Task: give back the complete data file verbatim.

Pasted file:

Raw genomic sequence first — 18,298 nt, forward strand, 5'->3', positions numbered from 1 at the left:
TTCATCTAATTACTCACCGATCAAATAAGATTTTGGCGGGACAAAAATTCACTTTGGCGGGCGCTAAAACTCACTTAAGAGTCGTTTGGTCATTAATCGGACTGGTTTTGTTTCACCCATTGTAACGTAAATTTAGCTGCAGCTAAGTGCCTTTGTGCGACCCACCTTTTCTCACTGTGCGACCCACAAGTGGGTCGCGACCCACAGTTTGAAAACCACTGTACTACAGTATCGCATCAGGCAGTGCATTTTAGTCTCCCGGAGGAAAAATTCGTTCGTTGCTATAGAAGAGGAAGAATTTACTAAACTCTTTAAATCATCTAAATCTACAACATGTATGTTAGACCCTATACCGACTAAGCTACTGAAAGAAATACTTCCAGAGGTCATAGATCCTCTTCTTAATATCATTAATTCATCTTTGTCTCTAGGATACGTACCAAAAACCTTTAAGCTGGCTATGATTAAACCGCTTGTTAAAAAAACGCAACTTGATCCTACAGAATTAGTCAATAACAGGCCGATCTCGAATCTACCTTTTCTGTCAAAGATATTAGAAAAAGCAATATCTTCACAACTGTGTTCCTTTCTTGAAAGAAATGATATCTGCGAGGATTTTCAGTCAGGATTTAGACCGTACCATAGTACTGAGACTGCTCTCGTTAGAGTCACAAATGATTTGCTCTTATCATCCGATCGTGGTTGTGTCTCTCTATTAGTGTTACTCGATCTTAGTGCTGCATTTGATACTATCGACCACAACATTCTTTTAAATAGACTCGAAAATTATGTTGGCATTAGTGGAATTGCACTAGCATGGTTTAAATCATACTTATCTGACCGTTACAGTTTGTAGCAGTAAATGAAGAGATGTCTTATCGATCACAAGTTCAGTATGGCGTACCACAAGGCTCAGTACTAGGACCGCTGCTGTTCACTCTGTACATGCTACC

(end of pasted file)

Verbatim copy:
Raw genomic sequence first — 18,298 nt, forward strand, 5'->3', positions numbered from 1 at the left:
TTCATCTAATTACTCACCGATCAAATAAGATTTTGGCGGGACAAAAATTCACTTTGGCGGGCGCTAAAACTCACTTAAGAGTCGTTTGGTCATTAATCGGACTGGTTTTGTTTCACCCATTGTAACGTAAATTTAGCTGCAGCTAAGTGCCTTTGTGCGACCCACCTTTTCTCACTGTGCGACCCACAAGTGGGTCGCGACCCACAGTTTGAAAACCACTGTACTACAGTATCGCATCAGGCAGTGCATTTTAGTCTCCCGGAGGAAAAATTCGTTCGTTGCTATAGAAGAGGAAGAATTTACTAAACTCTTTAAATCATCTAAATCTACAACATGTATGTTAGACCCTATACCGACTAAGCTACTGAAAGAAATACTTCCAGAGGTCATAGATCCTCTTCTTAATATCATTAATTCATCTTTGTCTCTAGGATACGTACCAAAAACCTTTAAGCTGGCTATGATTAAACCGCTTGTTAAAAAAACGCAACTTGATCCTACAGAATTAGTCAATAACAGGCCGATCTCGAATCTACCTTTTCTGTCAAAGATATTAGAAAAAGCAATATCTTCACAACTGTGTTCCTTTCTTGAAAGAAATGATATCTGCGAGGATTTTCAGTCAGGATTTAGACCGTACCATAGTACTGAGACTGCTCTCGTTAGAGTCACAAATGATTTGCTCTTATCATCCGATCGTGGTTGTGTCTCTCTATTAGTGTTACTCGATCTTAGTGCTGCATTTGATACTATCGACCACAACATTCTTTTAAATAGACTCGAAAATTATGTTGGCATTAGTGGAATTGCACTAGCATGGTTTAAATCATACTTATCTGACCGTTACAGTTTGTAGCAGTAAATGAAGAGATGTCTTATCGATCACAAGTTCAGTATGGCGTACCACAAGGCTCAGTACTAGGACCGCTGCTGTTCACTCTGTACATGCTACC